Questions are being asked by a large number of vehicle owners how some requirements by the Public Works Department (PWD)
can have anything to do with road-worthiness, as thousands of vehicle owners pay the visit to the PWD for the annual road-worthiness certification.
This certification is required for the vehicle owners to pay the road tax to the Customs and Inland Revenue Department of Government before they can receive the sticker that’s displayed on the vehicle windscreen to show that the vehicle is allowed to be on the public roads.
There are concerns by many that some reasons given by PWD for denying approval were trivial and have nothing to do with road-worthiness of vehicles, such as minor dents on vehicles. There are also concerns from some claiming double standards were being used such as some vehicles with small dents would be allowed to pass while some would not pass the PWD test.
Many have expressed concerns that some of the requirements from PWD were new and the department has not done any public awareness in advance to let vehicle owners know of them beforehand. They only find out about these when their vehicle is taken for check and then having to go through unbelievable pressure to fulfill compliance.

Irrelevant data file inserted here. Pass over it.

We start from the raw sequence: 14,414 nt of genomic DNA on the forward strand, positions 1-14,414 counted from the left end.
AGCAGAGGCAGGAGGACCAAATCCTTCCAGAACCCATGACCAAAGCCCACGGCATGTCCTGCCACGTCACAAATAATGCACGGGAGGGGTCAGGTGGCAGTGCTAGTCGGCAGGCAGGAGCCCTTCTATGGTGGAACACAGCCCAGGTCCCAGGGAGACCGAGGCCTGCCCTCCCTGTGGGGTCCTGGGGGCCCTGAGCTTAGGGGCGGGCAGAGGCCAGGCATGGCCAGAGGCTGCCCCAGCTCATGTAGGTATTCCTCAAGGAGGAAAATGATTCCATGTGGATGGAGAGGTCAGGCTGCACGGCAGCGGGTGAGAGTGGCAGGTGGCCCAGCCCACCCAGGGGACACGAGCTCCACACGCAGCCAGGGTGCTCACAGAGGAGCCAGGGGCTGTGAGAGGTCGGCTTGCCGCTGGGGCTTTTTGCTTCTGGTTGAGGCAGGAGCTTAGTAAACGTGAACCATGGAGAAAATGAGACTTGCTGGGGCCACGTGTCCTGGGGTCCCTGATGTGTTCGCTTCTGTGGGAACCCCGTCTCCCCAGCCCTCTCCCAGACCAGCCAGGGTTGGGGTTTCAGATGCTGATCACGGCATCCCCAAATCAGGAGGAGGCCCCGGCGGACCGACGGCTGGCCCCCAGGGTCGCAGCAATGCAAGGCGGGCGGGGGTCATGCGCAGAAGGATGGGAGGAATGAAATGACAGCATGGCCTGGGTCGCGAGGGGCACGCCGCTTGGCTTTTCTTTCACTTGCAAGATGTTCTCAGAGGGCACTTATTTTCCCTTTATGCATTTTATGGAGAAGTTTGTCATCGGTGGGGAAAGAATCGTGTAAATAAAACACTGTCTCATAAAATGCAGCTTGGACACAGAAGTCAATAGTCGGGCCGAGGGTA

“This really is unnecessary and could have been avoided and helpful to vehicle owners if the new requirements had been made aware to the people before hands,” many complain.
Some of the new requirements concern the size and type of font on the vehicle number plates – they have to be of a certain size, tainted windscreen and window screens and new vehicles needing to have wheel caps, which they don’t normally come with from the factories in the first place. People needing new number plates must pay over Vt6,000 and the new plates fitted before the vehicle is represented for check.
Some have also complained and have expressed concerns about what they say is a change in the procedure for having the vehicles checked, which they say is both unnecessary and time consuming. They say the system should be allowed to serve the people without giving them unnecessary pressures and costs.
The Daily Post tried to speak to the officer responsible for the PWD chief engineer to get some clarification on the questions and concerns raised but was told he was away and would be available only this morning. The Daily Post hopes to get further clarification from him today.
Since the start of January when the three-month period for paying vehicle road tax started the Daily Post has received a number of concerns raised through the Letter to the Editor and other columns.